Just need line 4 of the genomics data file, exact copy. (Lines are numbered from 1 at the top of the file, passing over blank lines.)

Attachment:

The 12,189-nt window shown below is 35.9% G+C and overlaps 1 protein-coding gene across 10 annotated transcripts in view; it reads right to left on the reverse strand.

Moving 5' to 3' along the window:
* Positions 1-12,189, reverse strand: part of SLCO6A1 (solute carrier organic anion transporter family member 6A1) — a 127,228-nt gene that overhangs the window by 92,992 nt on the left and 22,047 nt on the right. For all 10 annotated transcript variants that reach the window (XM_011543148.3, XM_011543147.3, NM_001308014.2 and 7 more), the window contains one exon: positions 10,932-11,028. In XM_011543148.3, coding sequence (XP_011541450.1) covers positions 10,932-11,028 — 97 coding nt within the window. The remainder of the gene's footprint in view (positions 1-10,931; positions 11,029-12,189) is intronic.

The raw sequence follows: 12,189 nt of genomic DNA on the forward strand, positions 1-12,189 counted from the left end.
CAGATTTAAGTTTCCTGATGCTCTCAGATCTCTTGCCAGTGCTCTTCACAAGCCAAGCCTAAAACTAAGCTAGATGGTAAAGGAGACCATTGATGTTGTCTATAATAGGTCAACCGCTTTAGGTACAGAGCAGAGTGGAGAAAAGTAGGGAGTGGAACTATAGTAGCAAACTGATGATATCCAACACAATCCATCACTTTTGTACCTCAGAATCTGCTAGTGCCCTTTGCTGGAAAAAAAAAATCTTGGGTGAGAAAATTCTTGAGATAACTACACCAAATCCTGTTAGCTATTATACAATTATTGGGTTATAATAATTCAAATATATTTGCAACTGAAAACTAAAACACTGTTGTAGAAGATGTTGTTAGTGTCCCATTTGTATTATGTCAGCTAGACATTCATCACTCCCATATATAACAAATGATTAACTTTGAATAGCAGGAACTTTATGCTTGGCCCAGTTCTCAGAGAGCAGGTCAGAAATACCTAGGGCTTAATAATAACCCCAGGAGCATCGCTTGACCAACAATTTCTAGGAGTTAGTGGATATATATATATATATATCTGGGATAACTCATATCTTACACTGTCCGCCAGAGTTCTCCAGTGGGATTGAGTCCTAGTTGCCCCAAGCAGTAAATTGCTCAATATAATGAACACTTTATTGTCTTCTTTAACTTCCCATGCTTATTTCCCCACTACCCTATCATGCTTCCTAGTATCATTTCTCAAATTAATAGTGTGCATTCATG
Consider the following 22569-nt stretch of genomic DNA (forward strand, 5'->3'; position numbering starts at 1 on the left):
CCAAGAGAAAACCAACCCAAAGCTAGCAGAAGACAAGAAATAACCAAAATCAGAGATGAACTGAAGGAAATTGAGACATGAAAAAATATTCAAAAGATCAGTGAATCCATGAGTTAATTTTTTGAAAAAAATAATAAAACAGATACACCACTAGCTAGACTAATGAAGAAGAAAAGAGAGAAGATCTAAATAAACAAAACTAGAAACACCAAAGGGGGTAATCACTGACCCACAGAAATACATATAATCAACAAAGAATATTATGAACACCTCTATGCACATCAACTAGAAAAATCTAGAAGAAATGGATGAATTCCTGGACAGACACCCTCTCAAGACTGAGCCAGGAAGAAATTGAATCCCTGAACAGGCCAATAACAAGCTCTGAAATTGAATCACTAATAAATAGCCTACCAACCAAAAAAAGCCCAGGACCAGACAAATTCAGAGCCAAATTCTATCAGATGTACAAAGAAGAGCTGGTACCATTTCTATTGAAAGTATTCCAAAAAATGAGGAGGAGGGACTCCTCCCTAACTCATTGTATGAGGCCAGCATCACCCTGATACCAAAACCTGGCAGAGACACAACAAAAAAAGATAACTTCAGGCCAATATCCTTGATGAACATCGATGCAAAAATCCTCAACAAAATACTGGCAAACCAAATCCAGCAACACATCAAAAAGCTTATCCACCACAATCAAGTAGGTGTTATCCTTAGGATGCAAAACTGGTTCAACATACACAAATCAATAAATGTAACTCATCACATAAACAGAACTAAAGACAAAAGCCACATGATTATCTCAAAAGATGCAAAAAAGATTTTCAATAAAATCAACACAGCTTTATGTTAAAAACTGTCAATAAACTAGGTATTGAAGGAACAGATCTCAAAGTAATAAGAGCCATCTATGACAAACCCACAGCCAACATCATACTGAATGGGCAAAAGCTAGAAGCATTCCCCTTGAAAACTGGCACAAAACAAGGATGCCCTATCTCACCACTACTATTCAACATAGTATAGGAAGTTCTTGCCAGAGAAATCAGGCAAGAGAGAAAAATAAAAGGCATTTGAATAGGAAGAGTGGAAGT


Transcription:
The raw sequence follows: 12,189 nt of genomic DNA on the forward strand, positions 1-12,189 counted from the left end.